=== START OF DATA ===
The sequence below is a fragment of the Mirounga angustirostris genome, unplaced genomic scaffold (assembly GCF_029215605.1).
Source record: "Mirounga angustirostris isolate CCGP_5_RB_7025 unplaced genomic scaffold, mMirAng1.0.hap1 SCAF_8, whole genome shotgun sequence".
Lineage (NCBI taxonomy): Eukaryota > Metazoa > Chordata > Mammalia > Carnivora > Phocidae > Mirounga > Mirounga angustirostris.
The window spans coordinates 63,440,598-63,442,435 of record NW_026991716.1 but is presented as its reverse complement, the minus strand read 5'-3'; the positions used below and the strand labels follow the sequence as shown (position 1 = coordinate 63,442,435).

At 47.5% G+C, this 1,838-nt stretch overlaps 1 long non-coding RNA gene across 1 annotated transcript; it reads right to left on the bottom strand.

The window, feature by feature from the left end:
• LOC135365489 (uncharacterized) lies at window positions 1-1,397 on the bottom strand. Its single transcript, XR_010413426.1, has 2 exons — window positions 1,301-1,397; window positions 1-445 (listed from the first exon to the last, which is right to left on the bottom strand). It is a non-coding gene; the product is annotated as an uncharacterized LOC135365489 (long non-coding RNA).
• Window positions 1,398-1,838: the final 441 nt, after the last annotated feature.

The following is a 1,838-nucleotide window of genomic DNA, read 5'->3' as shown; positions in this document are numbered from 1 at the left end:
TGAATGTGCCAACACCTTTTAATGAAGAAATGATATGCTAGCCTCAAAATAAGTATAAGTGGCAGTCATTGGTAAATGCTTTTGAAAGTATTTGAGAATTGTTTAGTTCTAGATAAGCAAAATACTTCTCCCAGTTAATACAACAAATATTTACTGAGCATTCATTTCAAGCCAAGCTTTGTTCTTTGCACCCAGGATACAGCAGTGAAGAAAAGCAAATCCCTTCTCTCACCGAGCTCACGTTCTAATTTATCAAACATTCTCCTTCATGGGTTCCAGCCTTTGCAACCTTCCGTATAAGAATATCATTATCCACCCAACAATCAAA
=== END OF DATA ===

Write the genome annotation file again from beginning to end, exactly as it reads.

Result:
The sequence below is a fragment of the Mirounga angustirostris genome, unplaced genomic scaffold (assembly GCF_029215605.1).
Source record: "Mirounga angustirostris isolate CCGP_5_RB_7025 unplaced genomic scaffold, mMirAng1.0.hap1 SCAF_8, whole genome shotgun sequence".
Lineage (NCBI taxonomy): Eukaryota > Metazoa > Chordata > Mammalia > Carnivora > Phocidae > Mirounga > Mirounga angustirostris.
The window spans coordinates 63,440,598-63,442,435 of record NW_026991716.1 but is presented as its reverse complement, the minus strand read 5'-3'; the positions used below and the strand labels follow the sequence as shown (position 1 = coordinate 63,442,435).

At 47.5% G+C, this 1,838-nt stretch overlaps 1 long non-coding RNA gene across 1 annotated transcript; it reads right to left on the bottom strand.

The window, feature by feature from the left end:
• LOC135365489 (uncharacterized) lies at window positions 1-1,397 on the bottom strand. Its single transcript, XR_010413426.1, has 2 exons — window positions 1,301-1,397; window positions 1-445 (listed from the first exon to the last, which is right to left on the bottom strand). It is a non-coding gene; the product is annotated as an uncharacterized LOC135365489 (long non-coding RNA).
• Window positions 1,398-1,838: the final 441 nt, after the last annotated feature.

The following is a 1,838-nucleotide window of genomic DNA, read 5'->3' as shown; positions in this document are numbered from 1 at the left end:
TGAATGTGCCAACACCTTTTAATGAAGAAATGATATGCTAGCCTCAAAATAAGTATAAGTGGCAGTCATTGGTAAATGCTTTTGAAAGTATTTGAGAATTGTTTAGTTCTAGATAAGCAAAATACTTCTCCCAGTTAATACAACAAATATTTACTGAGCATTCATTTCAAGCCAAGCTTTGTTCTTTGCACCCAGGATACAGCAGTGAAGAAAAGCAAATCCCTTCTCTCACCGAGCTCACGTTCTAATTTATCAAACATTCTCCTTCATGGGTTCCAGCCTTTGCAACCTTCCGTATAAGAATATCATTATCCACCCAACAATCAAA